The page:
Why Insurgents Commit Atrocities in Capital Cities

On March 19, 2015, two armed men entered a museum in Tunis, the capital of Tunisia, and opened fire, killing 19 people. The assailants specifically targeted a popular tourist destination with the alleged goal of generating maximum impact on behalf of the Islamic State (IS). This example is hardly unique. Between mid-2015 and mid-2016, numerous large-scale attacks against civilians occurred in the capitals of France, Indonesia, Turkey, the UK, and Belgium, to name only a few. Why do insurgents choose to target capital cities? Are these attacks evidence of a global trend? Are there specific circumstances in which attacks on capital cities are more likely?

Insurgent Attack in Tunisia, 2015 (PC: CNN)

In a forthcoming paper in the journal Political Geography I provide answers to these questions. Using high-resolution geographic data on insurgent atrocities, this study establishes that the increasing frequency of civilian killings in capitals is part of a specific strategy on the part of the perpetrators. These data also allow me to identify specific symbolic capital city features that explain these patterns.

Firstly, insurgents who commit large-scale violence generally seek to inflict harm on regime functionaries and elites – the people who tend to populate capital cities. Attacking those cities, therefore, makes accomplishing their goal more likely, even compared to other large cities that are not the capital. Moreover, attacks can cause financial harm to these elites, coercing them to negotiate with, or at least recognize, the insurgents.

Secondly, attacking the capital generates strong fears among the civilians by demonstrating that the insurgents can hurt them even if they live at the epicenter of political power, in a city that is itself a symbol of the state’s authority. In doing so, they intimidate the civilians into pressuring the regime to settle with the insurgents. This is true not only for suicide bombings and mass shooting sprees, but also more organized campaigns of violence. For instance, in the few days following their 1999 assault on Freetown in Sierra Leone, Revolutionary United Front (RUF) and military junta troops executed approximately 5,000 civilians blamed for being government “collaborators.” This is arguably unprecedented number of noncombatant casualties for a single campaign in almost eight years of civil war.

Thirdly, insurgents might target the capital to hurt, or at least threaten, the citizens of other countries. Diplomatic envoys, non-government organizations, foreign investors, embassies, and tourists are all highly likely to be present in the capital. By harming foreign citizens, insurgents can generate international impact, which might persuade the governments of their victims to pressure the targeted regime to settle with these groups.

Importantly, these attacks do not happen uniformly. While every insurgent group has some incentives to commit atrocities in the capital, some groups might be more likely to do so.

Groups that fight ethnic wars, for instance, target capitals more frequently, because these cities encapsulate the institutional power of the ruling ethnic group and its control of the security apparatus. Ethnic insurgents also have fewer incentives to use violence selectively against regime supporters, because members of the ruling ethnicity are unlikely to view the insurgents’ cause as just. Therefore, the incentives to both coerce elites and intimidate civilians become even more important in these contexts.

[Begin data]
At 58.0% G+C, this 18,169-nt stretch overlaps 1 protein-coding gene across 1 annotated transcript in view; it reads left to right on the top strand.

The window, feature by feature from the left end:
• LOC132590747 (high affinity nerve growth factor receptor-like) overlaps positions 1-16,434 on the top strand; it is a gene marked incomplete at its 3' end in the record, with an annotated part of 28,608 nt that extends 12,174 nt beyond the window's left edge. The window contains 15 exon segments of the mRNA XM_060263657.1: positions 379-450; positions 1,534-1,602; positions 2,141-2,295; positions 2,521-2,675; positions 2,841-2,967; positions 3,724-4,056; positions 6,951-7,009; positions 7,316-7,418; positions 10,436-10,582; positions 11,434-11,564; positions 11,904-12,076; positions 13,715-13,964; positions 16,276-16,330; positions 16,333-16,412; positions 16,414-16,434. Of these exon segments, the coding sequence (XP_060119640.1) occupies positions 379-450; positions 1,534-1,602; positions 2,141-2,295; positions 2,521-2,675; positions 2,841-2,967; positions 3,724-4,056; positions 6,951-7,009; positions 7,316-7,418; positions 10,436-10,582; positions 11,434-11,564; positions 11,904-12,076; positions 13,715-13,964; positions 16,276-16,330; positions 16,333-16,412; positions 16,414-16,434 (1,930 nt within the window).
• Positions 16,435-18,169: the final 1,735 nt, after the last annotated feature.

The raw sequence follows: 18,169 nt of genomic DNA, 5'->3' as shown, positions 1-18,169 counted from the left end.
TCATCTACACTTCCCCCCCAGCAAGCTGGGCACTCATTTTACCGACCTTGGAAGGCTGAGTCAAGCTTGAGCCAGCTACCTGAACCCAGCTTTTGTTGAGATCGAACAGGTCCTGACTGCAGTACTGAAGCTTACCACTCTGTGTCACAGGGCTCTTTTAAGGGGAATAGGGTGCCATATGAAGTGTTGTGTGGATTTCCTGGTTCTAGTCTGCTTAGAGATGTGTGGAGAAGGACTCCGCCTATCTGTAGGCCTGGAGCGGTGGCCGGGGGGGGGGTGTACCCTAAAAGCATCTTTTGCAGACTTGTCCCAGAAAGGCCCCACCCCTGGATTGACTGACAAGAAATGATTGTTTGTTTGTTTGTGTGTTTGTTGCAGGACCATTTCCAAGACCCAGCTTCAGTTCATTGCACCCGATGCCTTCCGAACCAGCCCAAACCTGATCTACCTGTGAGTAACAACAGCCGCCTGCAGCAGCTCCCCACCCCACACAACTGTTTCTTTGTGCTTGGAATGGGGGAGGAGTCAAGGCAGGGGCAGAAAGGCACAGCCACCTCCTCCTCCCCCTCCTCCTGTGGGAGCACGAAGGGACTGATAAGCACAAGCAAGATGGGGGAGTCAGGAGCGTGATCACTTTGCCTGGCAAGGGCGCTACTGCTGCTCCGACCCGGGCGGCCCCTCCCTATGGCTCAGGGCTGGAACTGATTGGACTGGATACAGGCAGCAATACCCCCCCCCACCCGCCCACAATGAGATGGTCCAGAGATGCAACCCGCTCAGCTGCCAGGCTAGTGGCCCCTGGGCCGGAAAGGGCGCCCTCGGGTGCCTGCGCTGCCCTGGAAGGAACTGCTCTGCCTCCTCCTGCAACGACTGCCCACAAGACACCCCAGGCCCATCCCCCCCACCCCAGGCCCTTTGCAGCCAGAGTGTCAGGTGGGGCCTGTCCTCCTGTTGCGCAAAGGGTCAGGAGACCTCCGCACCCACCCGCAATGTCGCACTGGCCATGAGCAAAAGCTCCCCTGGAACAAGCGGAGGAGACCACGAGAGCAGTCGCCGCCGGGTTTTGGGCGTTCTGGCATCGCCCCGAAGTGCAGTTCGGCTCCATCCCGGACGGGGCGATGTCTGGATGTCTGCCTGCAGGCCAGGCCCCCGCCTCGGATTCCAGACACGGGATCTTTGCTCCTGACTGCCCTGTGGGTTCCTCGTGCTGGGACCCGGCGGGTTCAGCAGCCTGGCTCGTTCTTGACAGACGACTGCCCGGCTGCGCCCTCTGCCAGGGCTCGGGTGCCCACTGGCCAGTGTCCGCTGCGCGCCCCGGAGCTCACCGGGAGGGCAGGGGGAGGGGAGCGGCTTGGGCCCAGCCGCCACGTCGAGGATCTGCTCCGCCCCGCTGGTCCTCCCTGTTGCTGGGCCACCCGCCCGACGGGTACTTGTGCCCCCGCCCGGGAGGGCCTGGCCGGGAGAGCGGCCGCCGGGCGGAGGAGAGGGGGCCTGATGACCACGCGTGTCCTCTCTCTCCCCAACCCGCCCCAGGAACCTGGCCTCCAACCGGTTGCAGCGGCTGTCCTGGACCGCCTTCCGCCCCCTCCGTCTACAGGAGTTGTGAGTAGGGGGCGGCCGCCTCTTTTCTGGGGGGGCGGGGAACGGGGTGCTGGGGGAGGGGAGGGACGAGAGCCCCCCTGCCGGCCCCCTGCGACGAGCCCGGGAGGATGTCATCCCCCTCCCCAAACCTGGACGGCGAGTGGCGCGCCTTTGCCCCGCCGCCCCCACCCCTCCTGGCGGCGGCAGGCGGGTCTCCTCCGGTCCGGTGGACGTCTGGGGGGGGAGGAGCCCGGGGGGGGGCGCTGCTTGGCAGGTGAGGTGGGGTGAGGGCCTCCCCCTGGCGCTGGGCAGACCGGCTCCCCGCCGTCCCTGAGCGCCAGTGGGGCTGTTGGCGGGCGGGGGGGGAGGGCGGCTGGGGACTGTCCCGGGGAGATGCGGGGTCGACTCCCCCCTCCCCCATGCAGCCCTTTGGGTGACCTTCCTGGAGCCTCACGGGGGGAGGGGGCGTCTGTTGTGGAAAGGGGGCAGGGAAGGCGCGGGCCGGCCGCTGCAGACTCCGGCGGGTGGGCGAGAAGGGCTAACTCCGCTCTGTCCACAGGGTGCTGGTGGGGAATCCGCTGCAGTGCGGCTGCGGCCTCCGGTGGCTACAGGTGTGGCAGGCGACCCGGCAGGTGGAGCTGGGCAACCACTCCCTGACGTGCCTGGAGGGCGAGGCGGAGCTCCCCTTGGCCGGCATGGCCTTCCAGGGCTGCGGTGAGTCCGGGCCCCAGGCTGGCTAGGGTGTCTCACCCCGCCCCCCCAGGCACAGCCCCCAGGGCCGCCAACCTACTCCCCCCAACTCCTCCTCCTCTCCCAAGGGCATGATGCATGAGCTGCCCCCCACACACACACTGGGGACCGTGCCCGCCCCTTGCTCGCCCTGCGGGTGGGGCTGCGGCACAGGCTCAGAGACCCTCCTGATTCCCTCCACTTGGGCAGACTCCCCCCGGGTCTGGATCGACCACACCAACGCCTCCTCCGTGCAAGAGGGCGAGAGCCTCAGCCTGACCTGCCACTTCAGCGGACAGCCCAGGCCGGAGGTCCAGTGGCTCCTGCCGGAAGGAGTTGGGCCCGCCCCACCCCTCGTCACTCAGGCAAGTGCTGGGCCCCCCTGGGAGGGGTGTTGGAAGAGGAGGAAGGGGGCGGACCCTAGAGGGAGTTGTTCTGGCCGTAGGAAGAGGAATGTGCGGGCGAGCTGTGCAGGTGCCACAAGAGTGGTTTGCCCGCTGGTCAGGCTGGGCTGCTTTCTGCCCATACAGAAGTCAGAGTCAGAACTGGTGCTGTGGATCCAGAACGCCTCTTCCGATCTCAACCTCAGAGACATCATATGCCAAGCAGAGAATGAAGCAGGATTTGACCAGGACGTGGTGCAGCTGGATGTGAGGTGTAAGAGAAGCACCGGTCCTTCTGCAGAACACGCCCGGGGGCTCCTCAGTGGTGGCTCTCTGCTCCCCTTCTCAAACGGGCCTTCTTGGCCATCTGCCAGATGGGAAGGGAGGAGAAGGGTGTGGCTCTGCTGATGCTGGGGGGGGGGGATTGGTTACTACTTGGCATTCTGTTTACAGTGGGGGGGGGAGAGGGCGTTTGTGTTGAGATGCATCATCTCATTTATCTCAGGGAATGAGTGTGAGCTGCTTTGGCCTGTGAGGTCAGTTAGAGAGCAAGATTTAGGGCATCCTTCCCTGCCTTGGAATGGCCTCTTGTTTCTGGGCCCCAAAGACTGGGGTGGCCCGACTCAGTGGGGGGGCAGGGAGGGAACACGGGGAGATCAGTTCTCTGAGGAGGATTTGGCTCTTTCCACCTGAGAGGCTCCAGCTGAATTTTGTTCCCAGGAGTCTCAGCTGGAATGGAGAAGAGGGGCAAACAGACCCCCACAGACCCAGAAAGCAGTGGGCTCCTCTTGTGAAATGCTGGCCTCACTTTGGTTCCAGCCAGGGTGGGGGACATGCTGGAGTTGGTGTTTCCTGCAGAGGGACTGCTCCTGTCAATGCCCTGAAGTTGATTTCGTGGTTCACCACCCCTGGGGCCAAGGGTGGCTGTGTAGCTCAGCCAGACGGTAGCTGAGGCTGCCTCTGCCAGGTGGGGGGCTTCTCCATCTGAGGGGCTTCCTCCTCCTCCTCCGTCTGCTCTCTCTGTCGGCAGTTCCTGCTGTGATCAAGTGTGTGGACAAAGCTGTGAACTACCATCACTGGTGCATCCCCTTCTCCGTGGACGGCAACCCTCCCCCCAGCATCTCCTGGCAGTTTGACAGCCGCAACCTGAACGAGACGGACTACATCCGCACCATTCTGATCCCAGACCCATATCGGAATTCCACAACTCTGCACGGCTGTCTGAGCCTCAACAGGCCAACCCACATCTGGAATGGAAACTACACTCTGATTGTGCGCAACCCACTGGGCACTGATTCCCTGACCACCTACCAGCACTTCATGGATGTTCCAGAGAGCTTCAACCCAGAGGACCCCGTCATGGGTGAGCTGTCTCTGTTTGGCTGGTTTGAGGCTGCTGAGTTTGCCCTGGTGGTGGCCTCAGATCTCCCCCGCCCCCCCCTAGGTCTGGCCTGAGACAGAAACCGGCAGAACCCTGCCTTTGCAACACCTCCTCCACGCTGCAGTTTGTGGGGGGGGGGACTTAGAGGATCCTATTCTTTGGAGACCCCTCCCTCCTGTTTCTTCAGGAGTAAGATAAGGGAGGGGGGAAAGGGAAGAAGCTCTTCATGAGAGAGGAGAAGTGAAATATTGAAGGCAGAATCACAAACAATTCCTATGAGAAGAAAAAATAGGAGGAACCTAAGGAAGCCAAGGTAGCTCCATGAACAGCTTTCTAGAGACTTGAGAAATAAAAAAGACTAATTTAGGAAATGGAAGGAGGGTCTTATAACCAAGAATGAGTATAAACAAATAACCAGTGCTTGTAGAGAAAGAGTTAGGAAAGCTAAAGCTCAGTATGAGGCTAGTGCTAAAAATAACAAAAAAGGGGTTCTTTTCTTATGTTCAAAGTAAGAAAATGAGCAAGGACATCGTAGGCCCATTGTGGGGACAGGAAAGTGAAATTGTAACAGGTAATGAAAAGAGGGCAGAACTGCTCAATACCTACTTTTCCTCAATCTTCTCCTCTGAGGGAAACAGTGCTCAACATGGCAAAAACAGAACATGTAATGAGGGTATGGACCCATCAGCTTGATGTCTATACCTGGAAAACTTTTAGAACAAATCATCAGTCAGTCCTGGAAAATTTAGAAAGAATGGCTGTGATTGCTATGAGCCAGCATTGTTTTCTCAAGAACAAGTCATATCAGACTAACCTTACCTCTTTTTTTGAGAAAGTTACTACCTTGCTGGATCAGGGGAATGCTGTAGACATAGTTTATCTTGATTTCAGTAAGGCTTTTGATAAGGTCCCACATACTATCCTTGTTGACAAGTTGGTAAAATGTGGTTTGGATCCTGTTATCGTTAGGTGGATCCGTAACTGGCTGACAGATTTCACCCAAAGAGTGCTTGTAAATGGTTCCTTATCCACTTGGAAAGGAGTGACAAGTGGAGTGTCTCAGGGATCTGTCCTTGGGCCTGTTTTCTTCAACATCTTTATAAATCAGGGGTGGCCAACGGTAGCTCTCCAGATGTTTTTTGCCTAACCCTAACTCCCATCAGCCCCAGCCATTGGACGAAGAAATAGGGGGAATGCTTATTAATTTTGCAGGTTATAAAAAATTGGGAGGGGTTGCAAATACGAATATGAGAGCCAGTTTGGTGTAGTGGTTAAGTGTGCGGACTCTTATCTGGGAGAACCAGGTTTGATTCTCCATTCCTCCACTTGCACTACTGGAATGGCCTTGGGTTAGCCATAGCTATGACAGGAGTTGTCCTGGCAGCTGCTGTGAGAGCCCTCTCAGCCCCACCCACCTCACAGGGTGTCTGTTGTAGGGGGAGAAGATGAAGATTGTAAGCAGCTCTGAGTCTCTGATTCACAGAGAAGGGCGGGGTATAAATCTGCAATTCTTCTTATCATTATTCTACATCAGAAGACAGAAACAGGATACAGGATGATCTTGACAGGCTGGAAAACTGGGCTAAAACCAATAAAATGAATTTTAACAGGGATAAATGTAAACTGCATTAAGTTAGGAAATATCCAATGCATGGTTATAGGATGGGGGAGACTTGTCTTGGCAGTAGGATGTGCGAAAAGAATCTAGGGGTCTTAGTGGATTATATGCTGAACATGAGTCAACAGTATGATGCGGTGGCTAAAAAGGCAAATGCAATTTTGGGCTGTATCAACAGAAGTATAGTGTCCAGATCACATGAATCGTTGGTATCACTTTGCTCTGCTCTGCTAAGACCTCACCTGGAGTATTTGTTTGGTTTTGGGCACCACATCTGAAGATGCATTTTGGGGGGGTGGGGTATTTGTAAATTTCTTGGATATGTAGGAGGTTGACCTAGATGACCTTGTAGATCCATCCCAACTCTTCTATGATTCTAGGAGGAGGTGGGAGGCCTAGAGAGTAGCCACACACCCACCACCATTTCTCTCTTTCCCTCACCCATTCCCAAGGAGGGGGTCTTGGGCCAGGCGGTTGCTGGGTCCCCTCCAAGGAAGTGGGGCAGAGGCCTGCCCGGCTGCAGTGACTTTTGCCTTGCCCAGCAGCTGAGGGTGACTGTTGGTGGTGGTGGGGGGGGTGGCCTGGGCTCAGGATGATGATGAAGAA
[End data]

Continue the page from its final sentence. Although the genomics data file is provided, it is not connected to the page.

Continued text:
A second type of insurgent group with greater incentive to kill in the capital is secessionists. Secessionist campaigns are frequently the result of true or perceived economic injustice, especially if the region offers valuable natural resources such as oil, or the group represents an ethnic majority. Such groups also frequently have limited military strength, and thus choose to kill civilians in the capital to compensate for their military weakness. By attacking civilians in the capital, secessionist insurgents can “persuade” international investors to withdraw their investment from the regime, and seek alternative routes to obtain any lucrative resources the region might possess.

These findings have policy implications. Most importantly, they strongly suggest that governments, international coalitions, and nongovernmental organizations focus resources on devising new strategies to strengthen security at the gateways to capital cities, particularly in countries and regions where ethic or secessionist insurgents have shown a penchant for mass killing.


Ore Koren is a PhD candidate at the University of Minnesota in Political Science, a pre-doctoral fellow at Dartmouth College, and a former Jennings Randolph Peace Scholar at the United States Institute of Peace, specializing in international relations and methodology. Within international relations, his research has involved innovative approaches to studying the causes of civil conflict and political violence. His methodological interests include limited dependent variable models and applied Bayesian statistics, mixed and combined methods approaches, and event data. His work has appeared or is forthcoming in Journal of Politics, International Studies Quarterly, Political Geography, Journal of Peace Research, Food Security, Conflict Management and Peace Science, and Terrorism & Political Violence, as well as policy outlets such as The Monkey Cage (Washington Post), The United States Institute of Peace Policy Briefs, and Political Violence @ A Glance. He also has a contract with Oxford University Press for a coauthored book about the role of paramilitary groups in post-civil-war situations, and a forthcoming coauthored book at Palgrave Macmillan about the politics of mass killing in authoritarian regimes.

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